5 top travel trends in the next 5 years include smart TVs and Lamborghini Hotels, says study
In the next five years, Myanmar, Nairobi, and Dubai will top the list of the world’s most-buzzed-about destinations, luxury car brands may take on the Asian hotel sector, and smart TVs will transform how people buy vacations, all according to a study published today.
Each year, Euromonitor, a research firm, forecasts the big trends for the annual trade show World Travel Market in London.
This year’s study (opens as a PDF) includes many bold predictions.
Here are five highlights:
Luxury car brands will lend their names to hotels in Asia
Tonino Lamborghini is in the process of opening 40 luxury hotels in Asia, with nine opening in China. Euromonitor thinks this will inspire other luxury car companies to extend their brands to hotels, too.
Potential other Asian hotel brands include: Mercedes-Benz, Porsche, Ferrari, Maserati, Bentley, and Jaguar.
The birth of the “smart TVs”
The popularity of Internet-enabled TVs will change how vacations are marketed. Today, about 25% of new TVs are Internet-enabled, but that figure will climb to about 75% by 2016, predicts Euromonitor.
Says the report:
In the future, people watching travel programmes will be able to make immediate bookings through their smart TVs via travel apps or web links.
Travel players will build on the emotional connection provided by TV programmes, offering viewers the chance to book the destination or hotel they just saw and liked.
NTOs, travel retailers, hotels, airlines and car rental players will establish a presence on smart TVs through apps and internet TV channels, as well as sponsoring travel programmes.
For an example of what this might be like, check out the application Serbia from the Heart, which works on Samsung smart TVs and promotes Serbia as a tourism spot through vivid imagery.
Americans will be eagerly traveling to destinations that were previously off-limits because of international politics. Restored diplomatic relations with Myanmar in 2012 leads Euromonitor to predict that American visits to Myanmar will increase 71% to reach 24,400 a year by 2016.
Other intermittently off-limits places like North Korea and Libya may also be added to the list, depending on the world’s geopolitical stability. Travel to Cuba will double by 2016, if the recent loosening of the rules regarding educationally-themed group visits remains in place and there’s no political turmoil.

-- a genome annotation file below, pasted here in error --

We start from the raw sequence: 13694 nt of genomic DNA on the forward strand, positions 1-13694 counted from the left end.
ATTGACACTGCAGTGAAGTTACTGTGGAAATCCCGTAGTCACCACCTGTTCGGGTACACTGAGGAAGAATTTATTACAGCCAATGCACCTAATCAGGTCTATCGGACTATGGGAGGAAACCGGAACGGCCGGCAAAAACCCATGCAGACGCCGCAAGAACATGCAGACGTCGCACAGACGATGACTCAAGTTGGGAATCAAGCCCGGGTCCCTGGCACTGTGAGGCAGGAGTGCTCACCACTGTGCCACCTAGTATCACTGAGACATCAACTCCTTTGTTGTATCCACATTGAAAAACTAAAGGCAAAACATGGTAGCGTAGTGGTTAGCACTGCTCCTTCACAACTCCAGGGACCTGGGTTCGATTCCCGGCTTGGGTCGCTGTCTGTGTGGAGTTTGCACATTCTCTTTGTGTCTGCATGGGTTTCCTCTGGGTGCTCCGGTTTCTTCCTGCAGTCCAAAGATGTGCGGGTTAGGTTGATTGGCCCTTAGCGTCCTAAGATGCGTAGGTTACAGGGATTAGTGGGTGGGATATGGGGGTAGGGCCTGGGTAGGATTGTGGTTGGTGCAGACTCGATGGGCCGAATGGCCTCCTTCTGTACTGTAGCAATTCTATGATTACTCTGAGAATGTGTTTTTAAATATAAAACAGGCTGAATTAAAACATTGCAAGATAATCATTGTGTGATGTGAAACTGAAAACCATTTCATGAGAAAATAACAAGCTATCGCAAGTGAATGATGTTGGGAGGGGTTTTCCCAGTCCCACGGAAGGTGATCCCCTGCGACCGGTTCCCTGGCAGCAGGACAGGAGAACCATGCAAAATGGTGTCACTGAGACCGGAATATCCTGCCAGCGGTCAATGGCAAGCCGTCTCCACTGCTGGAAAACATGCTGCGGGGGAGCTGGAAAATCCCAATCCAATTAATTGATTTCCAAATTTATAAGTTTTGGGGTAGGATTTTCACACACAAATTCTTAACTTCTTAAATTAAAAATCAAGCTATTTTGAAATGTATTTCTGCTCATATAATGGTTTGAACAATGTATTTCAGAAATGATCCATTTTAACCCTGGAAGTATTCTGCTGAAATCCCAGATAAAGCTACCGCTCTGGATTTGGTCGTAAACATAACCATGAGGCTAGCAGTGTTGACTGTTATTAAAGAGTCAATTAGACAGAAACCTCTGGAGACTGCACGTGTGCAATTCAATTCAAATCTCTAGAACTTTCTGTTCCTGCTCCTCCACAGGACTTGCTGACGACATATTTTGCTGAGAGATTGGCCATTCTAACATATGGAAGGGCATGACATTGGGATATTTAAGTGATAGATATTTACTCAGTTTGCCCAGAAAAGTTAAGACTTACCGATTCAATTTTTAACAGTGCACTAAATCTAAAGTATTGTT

India’s gold rush for Dubai will grow bigger
The gold jewellery markets in Dubai and other Middle Eastern cities are massively popular with Indians, who consider gold to be an ideal wedding pressent and a safe store of value in shaky economic times.
In the first three months of this year, Indians bought $5 billion from the gold souks in the Emirate.
Indian arrivals to Saudi Arabia, UAE, Kuwait, Oman, and Bahrain will average 7% a year through 2016, Euromonitor predicts, thanks to competition from low-cost airlines like IndiGo, SpiceJet, and FlyDubai.
To welcome the visitors, the United Arab Emirates, Qatar, Lebanon and Egypt are building 10 large shopping malls, such as the Yas Mall on Abu Dhabi’s Yas Island, home to seven hotels.
Nigeria will become a tourism hotspot
Many African economies continue to grow, and they’re creating a middle class that wants to travel. Nairobi may become a draw for tourists because its film industry is huge on the continent, producing “2,000 films annually,”
Euromonitor forecasts tourism to rise 3% a year through 2016 as people want to see the film locations and celebrity hangouts of “Nollywood.”
Lagos is where it’s at, with new hotels this year built by Radisson Blu, Four Points by Sheraton, Ibis, and Legacy. There are also hotels in the works by InterContinental, Protea, Hilton, and Accor.
The low-cost airline Fastjet that is set to launch this month is also supposed to start competing in Nigeria in the coming years.
Sean O’Neill is Editor-in-Chief of Tnooz.
Before joining us, Sean was the future of travel columnist at BBC Travel, senior editor of BudgetTravel.com, and an associate editor at Kiplinger’s. He now lives in New Jersey, after a four-year stint in London. Follow him on Twitter.